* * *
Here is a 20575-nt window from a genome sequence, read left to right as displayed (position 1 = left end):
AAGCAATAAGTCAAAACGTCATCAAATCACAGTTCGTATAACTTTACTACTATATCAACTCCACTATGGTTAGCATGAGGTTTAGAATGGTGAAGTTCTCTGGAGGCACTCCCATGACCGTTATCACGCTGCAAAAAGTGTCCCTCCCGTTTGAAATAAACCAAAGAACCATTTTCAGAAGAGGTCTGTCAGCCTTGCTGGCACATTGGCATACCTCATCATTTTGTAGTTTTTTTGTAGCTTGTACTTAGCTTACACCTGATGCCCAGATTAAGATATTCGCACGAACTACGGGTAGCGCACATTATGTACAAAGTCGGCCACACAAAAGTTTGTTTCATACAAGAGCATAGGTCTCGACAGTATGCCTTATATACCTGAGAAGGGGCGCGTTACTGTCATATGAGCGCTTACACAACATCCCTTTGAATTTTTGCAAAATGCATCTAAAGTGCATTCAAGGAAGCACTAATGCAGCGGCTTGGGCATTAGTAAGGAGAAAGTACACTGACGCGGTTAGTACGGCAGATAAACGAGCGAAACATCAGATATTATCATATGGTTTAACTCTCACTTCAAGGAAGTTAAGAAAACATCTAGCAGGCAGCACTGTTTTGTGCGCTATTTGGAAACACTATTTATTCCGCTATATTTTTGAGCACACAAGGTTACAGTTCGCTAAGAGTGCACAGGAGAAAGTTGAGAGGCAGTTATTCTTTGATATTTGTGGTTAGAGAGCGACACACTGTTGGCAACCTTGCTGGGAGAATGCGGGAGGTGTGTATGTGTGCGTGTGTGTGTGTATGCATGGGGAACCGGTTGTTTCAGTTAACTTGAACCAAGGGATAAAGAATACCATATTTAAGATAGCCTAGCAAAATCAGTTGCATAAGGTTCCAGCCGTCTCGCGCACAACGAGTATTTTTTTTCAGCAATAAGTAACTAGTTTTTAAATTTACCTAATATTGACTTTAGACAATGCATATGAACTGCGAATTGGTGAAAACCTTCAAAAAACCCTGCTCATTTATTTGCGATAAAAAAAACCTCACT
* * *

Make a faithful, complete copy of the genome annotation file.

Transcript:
Here is a 20575-nt window from a genome sequence, read left to right as displayed (position 1 = left end):
AAGCAATAAGTCAAAACGTCATCAAATCACAGTTCGTATAACTTTACTACTATATCAACTCCACTATGGTTAGCATGAGGTTTAGAATGGTGAAGTTCTCTGGAGGCACTCCCATGACCGTTATCACGCTGCAAAAAGTGTCCCTCCCGTTTGAAATAAACCAAAGAACCATTTTCAGAAGAGGTCTGTCAGCCTTGCTGGCACATTGGCATACCTCATCATTTTGTAGTTTTTTTGTAGCTTGTACTTAGCTTACACCTGATGCCCAGATTAAGATATTCGCACGAACTACGGGTAGCGCACATTATGTACAAAGTCGGCCACACAAAAGTTTGTTTCATACAAGAGCATAGGTCTCGACAGTATGCCTTATATACCTGAGAAGGGGCGCGTTACTGTCATATGAGCGCTTACACAACATCCCTTTGAATTTTTGCAAAATGCATCTAAAGTGCATTCAAGGAAGCACTAATGCAGCGGCTTGGGCATTAGTAAGGAGAAAGTACACTGACGCGGTTAGTACGGCAGATAAACGAGCGAAACATCAGATATTATCATATGGTTTAACTCTCACTTCAAGGAAGTTAAGAAAACATCTAGCAGGCAGCACTGTTTTGTGCGCTATTTGGAAACACTATTTATTCCGCTATATTTTTGAGCACACAAGGTTACAGTTCGCTAAGAGTGCACAGGAGAAAGTTGAGAGGCAGTTATTCTTTGATATTTGTGGTTAGAGAGCGACACACTGTTGGCAACCTTGCTGGGAGAATGCGGGAGGTGTGTATGTGTGCGTGTGTGTGTGTATGCATGGGGAACCGGTTGTTTCAGTTAACTTGAACCAAGGGATAAAGAATACCATATTTAAGATAGCCTAGCAAAATCAGTTGCATAAGGTTCCAGCCGTCTCGCGCACAACGAGTATTTTTTTTCAGCAATAAGTAACTAGTTTTTAAATTTACCTAATATTGACTTTAGACAATGCATATGAACTGCGAATTGGTGAAAACCTTCAAAAAACCCTGCTCATTTATTTGCGATAAAAAAAACCTCACT